To make an apology is not a sign of weakness because you have the strength to confront the person, whether or not they accept it, is up to them.

In many relationships/marriages some people who are not at fault, make it a habit of just apologizing for the sake of saving their relationship, and that's what I can relate to, especially when I received the silent treatment.

Best wishes.

Geoff.

white knight
Community Champion
Community Champion

Hi Geoff

You also Geoff, have the scars of apologising when given the silent treatment- my memories of doing that so my wife and I could return to a harmonious household is etched in my mind.

My feeling now about that is- we should be proud we made the effort. As you say - apologising is not a sign of weakness.

TonyWK

Hi Tony, yes many hours of the silent treatment and having to apologise on occasions when it was no reason to or certainly not my fault.

These were the times that I disliked so much in our marriage.

Geoff.

white knight
Community Champion
Community Champion

Hi Heoff

My ex wife once went 6 weeks without one word spoken... to me. In the company of others she’d talk normally to them. But commonly 7-21 days not talking.

I worked 3 jobs so she could remain a stay at home mum- her dream role. My old Zephyr had to drive 90 minutes one way to work and needed regular tuning. I arrived home one night to enter our home and asked what was for dinner

”what do you want”?

”anything at all, I have to tune the car”

returned 30 minutes later

”what happened to dinner”?

she replied “I asked you what you wanted, I didn’t say I’d cook it”

Hence my raised voice which ended with that silence.

she treated me in contempt. Yet hours later I’d apologise for raising my voice!! Nevertheless that occasion resulted in the 6 weeks of silence.

Silemce immediately following an argument is normal for short periods but used as s weapon (as I found in articles on google) is a form of control with narcissism

In hindsight my apology made her feel good and powerful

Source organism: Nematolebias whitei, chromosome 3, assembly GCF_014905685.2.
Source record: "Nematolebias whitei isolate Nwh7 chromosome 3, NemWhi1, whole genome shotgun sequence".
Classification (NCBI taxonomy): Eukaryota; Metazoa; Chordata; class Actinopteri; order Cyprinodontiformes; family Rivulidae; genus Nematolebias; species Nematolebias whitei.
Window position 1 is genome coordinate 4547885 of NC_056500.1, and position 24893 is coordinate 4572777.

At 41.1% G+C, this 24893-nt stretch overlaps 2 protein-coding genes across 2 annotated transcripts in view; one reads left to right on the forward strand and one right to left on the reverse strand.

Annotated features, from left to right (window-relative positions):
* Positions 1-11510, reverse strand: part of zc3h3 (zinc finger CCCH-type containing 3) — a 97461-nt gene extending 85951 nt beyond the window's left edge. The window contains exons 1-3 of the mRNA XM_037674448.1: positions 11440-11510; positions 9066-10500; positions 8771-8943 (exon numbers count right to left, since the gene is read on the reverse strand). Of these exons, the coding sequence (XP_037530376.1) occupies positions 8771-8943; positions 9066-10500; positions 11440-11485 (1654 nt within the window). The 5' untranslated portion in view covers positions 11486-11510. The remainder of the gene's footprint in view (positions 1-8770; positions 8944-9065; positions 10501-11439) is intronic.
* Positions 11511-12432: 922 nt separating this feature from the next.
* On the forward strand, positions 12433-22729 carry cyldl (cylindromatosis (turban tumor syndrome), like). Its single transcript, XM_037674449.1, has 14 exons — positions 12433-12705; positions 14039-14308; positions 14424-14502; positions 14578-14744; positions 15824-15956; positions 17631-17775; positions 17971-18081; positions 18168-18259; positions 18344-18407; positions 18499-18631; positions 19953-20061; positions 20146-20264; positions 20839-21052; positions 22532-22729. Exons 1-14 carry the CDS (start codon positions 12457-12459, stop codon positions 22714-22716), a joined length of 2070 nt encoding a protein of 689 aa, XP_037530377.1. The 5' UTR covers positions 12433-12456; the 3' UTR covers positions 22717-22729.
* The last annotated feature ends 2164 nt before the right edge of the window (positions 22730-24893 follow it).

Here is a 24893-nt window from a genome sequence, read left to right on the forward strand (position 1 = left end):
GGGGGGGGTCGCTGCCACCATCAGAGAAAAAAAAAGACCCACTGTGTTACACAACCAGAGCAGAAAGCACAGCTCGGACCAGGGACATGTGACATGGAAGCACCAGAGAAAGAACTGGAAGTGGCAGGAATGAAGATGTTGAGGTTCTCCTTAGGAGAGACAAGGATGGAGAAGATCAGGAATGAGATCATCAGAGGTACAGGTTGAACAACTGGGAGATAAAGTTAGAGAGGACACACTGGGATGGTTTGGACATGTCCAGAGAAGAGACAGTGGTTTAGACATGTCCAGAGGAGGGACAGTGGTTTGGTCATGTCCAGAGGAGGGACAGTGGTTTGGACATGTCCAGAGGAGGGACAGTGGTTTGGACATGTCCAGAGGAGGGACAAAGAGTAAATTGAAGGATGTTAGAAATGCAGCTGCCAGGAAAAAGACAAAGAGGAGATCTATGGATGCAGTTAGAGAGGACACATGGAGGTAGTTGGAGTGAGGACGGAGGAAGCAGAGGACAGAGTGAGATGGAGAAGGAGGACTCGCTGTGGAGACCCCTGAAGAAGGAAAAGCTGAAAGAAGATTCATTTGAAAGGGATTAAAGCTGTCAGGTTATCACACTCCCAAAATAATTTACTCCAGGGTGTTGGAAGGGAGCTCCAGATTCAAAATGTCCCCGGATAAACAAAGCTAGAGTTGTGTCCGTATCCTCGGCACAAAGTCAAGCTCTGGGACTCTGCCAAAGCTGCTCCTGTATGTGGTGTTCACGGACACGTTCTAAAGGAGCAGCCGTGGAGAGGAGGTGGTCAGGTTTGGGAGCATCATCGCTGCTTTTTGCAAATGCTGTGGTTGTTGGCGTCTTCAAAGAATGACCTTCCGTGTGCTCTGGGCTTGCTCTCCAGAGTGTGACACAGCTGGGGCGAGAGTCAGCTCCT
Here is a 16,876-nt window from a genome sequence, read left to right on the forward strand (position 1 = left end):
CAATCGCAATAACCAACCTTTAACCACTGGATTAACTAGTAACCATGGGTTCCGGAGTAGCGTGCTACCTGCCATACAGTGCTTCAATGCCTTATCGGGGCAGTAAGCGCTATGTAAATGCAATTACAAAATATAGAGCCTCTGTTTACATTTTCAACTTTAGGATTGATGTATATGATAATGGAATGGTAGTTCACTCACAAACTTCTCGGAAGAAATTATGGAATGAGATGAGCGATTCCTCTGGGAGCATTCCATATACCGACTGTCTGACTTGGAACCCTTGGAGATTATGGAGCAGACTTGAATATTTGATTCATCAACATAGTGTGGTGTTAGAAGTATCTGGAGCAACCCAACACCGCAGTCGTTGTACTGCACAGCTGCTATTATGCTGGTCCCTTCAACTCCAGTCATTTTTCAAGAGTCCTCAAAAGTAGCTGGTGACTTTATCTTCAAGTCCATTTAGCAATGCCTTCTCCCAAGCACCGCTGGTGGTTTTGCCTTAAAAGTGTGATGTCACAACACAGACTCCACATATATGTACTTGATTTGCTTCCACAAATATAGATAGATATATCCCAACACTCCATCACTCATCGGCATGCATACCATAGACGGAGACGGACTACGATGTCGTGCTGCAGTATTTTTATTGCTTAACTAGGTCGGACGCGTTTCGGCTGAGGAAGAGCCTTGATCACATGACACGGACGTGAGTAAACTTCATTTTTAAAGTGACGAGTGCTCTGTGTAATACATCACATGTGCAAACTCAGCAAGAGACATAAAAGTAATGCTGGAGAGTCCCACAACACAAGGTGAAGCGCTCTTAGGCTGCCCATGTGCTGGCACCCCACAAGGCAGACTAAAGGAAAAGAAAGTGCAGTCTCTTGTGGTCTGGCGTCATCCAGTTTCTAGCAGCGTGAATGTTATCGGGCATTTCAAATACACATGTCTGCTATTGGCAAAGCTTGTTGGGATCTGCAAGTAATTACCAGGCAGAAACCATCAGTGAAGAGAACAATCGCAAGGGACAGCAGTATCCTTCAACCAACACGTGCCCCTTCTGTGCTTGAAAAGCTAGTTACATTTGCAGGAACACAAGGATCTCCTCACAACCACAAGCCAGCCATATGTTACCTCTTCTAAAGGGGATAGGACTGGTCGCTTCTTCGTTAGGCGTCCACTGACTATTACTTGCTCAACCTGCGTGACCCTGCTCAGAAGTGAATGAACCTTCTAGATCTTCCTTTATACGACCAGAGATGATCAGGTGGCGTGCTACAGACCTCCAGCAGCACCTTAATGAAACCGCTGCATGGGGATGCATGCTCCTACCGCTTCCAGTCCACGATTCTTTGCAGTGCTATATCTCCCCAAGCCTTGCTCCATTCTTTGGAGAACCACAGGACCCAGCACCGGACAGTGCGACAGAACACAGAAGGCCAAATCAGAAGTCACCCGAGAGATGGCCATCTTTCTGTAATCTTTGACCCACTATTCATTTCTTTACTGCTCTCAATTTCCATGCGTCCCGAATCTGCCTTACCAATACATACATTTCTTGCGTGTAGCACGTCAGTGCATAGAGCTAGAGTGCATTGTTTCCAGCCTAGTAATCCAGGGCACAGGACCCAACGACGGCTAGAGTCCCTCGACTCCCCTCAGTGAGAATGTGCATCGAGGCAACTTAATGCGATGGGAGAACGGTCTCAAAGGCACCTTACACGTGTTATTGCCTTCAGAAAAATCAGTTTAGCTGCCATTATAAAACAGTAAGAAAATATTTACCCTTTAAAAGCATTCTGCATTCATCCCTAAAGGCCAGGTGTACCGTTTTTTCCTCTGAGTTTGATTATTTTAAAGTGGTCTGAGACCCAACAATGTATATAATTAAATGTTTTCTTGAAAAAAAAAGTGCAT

TonyWK

I had a partner who sulked so I would apologise as I could not stand the sulking. It would last for a day or two.

found when I stood up and didn't apologise if I had done nothing wrong the sulking did not last as long.

suppose the people pleaser in me just wants to avoid conflict .

My family had a red zephyr family car in the 60s, thanks for the memories.

Borderline I like the mirror analogy

Hi quirky

I find this “sulking” and subsequent apology scenario interesting.

I would assume the sulking is a continuation of ones childhood reactions. As adults we are expected to conform to adult behaviour which includes open discussion immediately or soon after a conflict.

As ultra srnsitive people (about 15% of the population) we aren’t able to sit down straight away, we need time for that hurt to subside. It isn’t a choice for us- it’s the way it is. But that isn’t in the league of sulking. As an ultra sensitive person I can take a maximum period of day 2 hours of letting that hurt drift before I crave for closure. Anything beyond say 4-5 hours becomes extra disruptive to the dynamics of the relationship when in our cases leads to an unwarranted apology - to speed up the recovery.

A most frustrating process.

So along with long periods of no talking and using silence as a weapon as in Heofg and my cases, there is periods of sulking that has the absence of using such as a weapon, maybe more so for attention? Like a parent would with a child. Either way leading to apology not justified but nevertheless a last resort.

I see these situations as means to force an apology (or similar expressions of regret). If we compare, it isn’t dissimilar to an argument leading to a physical event by one party eg physical threats, actions like driving off erratically then returning and these acts lead to giving them an apology to stop the escalation of the situation. Id label that- an apology given via fear.

I suppose the factor in all these examples is whether the person had plans of premeditation. Driving off erratically might be pure emotion not done to force apology.

TonyWK

TonyWK

TonyWK